Other not so appealing alternatives include al-Qaeda’s franchise in Syria, al-Nusra Front, and secessionist Kurdish fighters whose territorial gains could lead to instability in Turkey.

Within this complex web of competing interests and shifting alliances there is no viable group ready to fill the power vacuum that would emerge in northern Syria were IS to be destroyed.

Without a political succession plan, the territory currently occupied by IS would simply return to a chaotic battleground of vying rebel groups.

A deal with the devil to defeat ‘evil’?

If IS is what Western leaders have claimed it to be – “evil” (Obama), “uniquely evil” (Abbott) and “pure evil” (Cameron) – then the only course of action available to the international community is to work through Russia and Iran to support Bashar al-Assad in Syria.

This may already be happening. Rebels have raised complaints asking why IS and al-Nusra Front assets have been targeted while Syrian regime targets have been untouched.

Why is there no coordination with Free Syrian Army commanders on the ground? Other moderate groups have spoken out against the airstrikes, claiming that they will only help the regime.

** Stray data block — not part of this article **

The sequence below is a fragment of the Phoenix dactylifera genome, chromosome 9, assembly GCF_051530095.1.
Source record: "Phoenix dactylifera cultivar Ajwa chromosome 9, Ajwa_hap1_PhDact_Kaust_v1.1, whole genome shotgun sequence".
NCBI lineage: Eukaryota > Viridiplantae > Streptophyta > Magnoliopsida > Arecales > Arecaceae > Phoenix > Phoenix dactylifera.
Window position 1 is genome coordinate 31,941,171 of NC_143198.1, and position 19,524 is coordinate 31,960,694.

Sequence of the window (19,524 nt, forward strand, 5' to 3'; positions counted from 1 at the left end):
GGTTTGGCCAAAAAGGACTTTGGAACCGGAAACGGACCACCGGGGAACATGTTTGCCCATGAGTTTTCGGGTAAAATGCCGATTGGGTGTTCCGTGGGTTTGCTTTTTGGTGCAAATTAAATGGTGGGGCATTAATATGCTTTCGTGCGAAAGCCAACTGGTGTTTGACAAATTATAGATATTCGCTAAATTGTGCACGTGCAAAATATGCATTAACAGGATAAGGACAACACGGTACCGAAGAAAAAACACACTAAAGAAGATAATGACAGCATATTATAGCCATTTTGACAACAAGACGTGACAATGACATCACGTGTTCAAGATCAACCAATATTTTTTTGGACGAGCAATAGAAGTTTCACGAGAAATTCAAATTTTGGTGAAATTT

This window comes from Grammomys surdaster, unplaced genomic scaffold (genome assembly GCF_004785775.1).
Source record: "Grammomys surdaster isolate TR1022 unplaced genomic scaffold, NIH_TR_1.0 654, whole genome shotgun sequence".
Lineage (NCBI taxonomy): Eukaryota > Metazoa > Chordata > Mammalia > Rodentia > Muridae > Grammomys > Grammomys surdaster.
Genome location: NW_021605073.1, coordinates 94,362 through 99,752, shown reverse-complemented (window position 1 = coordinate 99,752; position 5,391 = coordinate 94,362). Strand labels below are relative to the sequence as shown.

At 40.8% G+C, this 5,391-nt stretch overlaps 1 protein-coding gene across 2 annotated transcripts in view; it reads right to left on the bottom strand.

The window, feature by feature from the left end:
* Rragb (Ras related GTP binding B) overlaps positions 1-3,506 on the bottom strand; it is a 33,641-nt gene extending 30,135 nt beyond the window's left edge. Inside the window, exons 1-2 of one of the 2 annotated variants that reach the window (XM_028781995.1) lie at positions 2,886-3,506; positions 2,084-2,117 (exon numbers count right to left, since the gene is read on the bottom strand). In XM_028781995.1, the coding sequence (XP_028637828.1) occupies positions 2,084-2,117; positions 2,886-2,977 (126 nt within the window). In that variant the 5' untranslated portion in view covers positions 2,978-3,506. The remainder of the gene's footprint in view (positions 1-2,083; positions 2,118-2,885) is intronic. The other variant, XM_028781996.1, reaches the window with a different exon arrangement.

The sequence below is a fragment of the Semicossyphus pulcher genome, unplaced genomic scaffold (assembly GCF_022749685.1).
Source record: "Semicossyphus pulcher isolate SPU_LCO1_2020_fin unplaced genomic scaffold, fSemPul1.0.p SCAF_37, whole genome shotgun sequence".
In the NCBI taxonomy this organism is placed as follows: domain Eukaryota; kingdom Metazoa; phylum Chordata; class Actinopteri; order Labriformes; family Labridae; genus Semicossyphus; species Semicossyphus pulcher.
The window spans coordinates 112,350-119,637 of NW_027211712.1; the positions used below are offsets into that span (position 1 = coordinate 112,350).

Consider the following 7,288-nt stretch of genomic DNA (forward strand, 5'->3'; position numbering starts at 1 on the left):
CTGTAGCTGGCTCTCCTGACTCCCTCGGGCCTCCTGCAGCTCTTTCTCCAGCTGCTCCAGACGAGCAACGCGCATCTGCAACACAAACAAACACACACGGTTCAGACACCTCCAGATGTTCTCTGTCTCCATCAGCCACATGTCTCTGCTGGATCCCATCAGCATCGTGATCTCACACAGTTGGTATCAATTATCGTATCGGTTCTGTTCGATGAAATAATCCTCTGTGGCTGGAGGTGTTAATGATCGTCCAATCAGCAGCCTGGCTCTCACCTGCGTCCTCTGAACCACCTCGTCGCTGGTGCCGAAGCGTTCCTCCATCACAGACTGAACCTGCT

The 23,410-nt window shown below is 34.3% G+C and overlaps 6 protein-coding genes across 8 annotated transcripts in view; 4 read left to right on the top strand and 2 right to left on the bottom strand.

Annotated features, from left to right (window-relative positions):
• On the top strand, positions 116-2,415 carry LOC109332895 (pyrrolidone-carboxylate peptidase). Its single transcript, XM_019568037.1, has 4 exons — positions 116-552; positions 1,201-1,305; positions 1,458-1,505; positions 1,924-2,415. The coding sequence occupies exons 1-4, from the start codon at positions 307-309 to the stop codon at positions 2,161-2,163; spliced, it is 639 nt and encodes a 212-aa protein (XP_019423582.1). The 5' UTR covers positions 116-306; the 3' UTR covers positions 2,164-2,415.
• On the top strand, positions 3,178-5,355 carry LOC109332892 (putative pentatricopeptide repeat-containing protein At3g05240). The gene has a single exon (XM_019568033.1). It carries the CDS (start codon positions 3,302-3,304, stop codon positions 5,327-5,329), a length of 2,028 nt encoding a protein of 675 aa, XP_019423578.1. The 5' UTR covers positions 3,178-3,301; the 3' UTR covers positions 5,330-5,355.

One of the key lessons we learnt from the Afghanistan and Iraq wars is that military forays cannot succeed without a political solution. Attempting to create such a political solution only after the fact is not something that the world has proven adept at.

In the case of IS, there is currently no clear and viable political endgame. So as hard as it might be to accept for some, if defeating IS is the goal, the best solution is likely to be isolate the militants and work to weaken them from within in Iraq, while adopting a realpolitik approach to the return of Bashar al-Assad in Syria.

Editor’s note: Denis will be on hand for an Author Q&A session between 4 and 5pm today (October 8). Post any questions about Western intervention in Syria and Iraq in the comments below.

Want to write?

Write an article and join a growing community of more than 179,100 academics and researchers from 4,897 institutions.

Register now